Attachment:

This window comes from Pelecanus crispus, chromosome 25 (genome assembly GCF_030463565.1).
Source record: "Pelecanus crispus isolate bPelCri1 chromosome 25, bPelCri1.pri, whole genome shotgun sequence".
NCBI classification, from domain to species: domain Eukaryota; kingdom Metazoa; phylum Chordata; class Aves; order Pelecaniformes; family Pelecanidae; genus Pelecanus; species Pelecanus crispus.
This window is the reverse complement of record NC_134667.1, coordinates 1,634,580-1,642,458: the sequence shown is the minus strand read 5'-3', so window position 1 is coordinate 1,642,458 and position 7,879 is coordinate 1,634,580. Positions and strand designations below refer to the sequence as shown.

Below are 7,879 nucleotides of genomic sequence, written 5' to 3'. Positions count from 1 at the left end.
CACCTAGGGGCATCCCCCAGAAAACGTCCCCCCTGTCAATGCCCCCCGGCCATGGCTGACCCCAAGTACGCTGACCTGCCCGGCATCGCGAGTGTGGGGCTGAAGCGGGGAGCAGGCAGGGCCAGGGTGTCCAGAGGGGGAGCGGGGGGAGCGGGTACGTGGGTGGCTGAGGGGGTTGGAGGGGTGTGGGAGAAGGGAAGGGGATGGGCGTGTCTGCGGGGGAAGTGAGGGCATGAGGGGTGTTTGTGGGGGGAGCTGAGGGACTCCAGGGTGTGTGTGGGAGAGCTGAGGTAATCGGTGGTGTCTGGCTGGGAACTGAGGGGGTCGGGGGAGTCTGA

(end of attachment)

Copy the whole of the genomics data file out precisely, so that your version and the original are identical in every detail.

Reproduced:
This window comes from Pelecanus crispus, chromosome 25 (genome assembly GCF_030463565.1).
Source record: "Pelecanus crispus isolate bPelCri1 chromosome 25, bPelCri1.pri, whole genome shotgun sequence".
NCBI classification, from domain to species: domain Eukaryota; kingdom Metazoa; phylum Chordata; class Aves; order Pelecaniformes; family Pelecanidae; genus Pelecanus; species Pelecanus crispus.
This window is the reverse complement of record NC_134667.1, coordinates 1,634,580-1,642,458: the sequence shown is the minus strand read 5'-3', so window position 1 is coordinate 1,642,458 and position 7,879 is coordinate 1,634,580. Positions and strand designations below refer to the sequence as shown.

Below are 7,879 nucleotides of genomic sequence, written 5' to 3'. Positions count from 1 at the left end.
CACCTAGGGGCATCCCCCAGAAAACGTCCCCCCTGTCAATGCCCCCCGGCCATGGCTGACCCCAAGTACGCTGACCTGCCCGGCATCGCGAGTGTGGGGCTGAAGCGGGGAGCAGGCAGGGCCAGGGTGTCCAGAGGGGGAGCGGGGGGAGCGGGTACGTGGGTGGCTGAGGGGGTTGGAGGGGTGTGGGAGAAGGGAAGGGGATGGGCGTGTCTGCGGGGGAAGTGAGGGCATGAGGGGTGTTTGTGGGGGGAGCTGAGGGACTCCAGGGTGTGTGTGGGAGAGCTGAGGTAATCGGTGGTGTCTGGCTGGGAACTGAGGGGGTCGGGGGAGTCTGA